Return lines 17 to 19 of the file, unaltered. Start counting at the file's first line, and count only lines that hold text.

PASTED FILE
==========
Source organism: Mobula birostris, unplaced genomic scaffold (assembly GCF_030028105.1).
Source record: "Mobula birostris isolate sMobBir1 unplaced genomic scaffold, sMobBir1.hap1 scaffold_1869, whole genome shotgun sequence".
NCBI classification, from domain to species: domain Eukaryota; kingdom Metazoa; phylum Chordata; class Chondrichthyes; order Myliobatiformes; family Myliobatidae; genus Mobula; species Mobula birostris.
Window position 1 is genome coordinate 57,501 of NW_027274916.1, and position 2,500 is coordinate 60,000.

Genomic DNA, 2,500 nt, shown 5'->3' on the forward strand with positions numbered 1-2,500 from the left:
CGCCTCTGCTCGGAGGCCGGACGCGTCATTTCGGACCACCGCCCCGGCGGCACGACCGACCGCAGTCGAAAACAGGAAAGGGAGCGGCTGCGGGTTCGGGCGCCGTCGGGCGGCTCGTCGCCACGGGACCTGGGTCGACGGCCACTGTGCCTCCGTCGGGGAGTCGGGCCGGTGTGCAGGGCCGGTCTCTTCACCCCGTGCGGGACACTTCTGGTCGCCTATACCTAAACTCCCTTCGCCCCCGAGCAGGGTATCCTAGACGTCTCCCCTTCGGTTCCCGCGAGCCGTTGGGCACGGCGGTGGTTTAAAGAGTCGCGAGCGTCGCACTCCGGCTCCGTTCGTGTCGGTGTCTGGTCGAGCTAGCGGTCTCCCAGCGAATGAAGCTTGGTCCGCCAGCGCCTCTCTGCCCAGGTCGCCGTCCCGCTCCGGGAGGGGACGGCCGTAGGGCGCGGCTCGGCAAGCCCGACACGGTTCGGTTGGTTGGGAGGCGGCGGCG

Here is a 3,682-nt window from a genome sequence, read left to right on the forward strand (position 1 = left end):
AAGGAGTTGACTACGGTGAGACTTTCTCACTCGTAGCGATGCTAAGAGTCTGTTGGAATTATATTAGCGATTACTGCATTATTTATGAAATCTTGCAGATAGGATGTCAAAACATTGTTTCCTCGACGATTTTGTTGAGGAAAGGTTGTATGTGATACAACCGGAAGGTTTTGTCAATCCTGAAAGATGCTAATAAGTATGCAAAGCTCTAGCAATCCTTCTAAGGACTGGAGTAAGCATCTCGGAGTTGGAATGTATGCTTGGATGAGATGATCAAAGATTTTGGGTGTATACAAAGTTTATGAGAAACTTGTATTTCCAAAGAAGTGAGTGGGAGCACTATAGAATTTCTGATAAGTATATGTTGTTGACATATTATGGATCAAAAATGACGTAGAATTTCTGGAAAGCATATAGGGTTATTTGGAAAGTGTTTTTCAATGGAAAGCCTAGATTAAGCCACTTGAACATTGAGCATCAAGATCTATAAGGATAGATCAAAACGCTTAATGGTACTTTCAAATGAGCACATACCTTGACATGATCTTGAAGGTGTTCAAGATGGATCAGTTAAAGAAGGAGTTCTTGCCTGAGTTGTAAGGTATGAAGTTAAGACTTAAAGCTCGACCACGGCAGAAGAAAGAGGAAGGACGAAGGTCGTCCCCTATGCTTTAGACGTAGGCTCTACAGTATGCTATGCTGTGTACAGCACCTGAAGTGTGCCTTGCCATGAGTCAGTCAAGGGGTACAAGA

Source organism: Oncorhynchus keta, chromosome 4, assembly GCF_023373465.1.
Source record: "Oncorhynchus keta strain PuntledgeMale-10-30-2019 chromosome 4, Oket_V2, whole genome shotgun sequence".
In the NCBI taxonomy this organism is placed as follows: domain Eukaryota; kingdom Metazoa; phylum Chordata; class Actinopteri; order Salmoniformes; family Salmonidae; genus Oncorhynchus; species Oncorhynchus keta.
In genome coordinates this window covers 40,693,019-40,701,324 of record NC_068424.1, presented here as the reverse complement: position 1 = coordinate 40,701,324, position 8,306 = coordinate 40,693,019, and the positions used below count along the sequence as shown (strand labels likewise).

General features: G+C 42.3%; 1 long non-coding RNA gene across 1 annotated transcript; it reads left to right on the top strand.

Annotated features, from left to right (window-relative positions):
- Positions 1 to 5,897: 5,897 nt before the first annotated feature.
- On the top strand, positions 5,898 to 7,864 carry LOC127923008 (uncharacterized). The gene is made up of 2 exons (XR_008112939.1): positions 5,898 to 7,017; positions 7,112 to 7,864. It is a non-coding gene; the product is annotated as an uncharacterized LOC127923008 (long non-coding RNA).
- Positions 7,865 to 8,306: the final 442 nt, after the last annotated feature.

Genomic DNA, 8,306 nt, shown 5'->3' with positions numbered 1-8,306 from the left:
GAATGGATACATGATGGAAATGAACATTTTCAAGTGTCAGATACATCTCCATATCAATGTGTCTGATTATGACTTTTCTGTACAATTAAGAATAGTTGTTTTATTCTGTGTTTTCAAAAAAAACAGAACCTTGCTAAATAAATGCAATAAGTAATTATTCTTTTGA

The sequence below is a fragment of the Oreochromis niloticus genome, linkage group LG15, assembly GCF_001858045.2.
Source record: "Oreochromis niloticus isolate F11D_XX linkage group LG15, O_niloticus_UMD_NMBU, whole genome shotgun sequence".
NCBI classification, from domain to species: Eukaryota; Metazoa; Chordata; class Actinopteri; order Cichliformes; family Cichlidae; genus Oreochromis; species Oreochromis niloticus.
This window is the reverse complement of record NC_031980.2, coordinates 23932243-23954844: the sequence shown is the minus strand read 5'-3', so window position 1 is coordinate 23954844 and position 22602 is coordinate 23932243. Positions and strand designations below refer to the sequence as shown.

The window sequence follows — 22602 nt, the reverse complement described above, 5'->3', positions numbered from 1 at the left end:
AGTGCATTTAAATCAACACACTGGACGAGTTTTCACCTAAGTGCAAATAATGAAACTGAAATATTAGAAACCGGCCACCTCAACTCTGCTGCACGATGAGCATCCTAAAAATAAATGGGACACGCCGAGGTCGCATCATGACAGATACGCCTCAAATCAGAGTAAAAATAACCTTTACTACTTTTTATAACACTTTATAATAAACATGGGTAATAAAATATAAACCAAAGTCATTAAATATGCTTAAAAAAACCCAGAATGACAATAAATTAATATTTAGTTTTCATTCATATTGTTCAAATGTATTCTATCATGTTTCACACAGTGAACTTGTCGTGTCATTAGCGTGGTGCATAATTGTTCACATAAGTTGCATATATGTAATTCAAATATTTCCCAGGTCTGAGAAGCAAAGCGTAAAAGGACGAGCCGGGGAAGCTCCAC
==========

- Positions 7,865 to 8,306: the final 442 nt, after the last annotated feature.

Genomic DNA, 8,306 nt, shown 5'->3' with positions numbered 1-8,306 from the left:
GAATGGATACATGATGGAAATGAACATTTTCAAGTGTCAGATACATCTCCATATCAATGTGTCTGATTATGACTTTTCTGTACAATTAAGAATAGTTGTTTTATTCTGTGTTTTCAAAAAAAACAGAACCTTGCTAAATAAATGCAATAAGTAATTATTCTTTTGA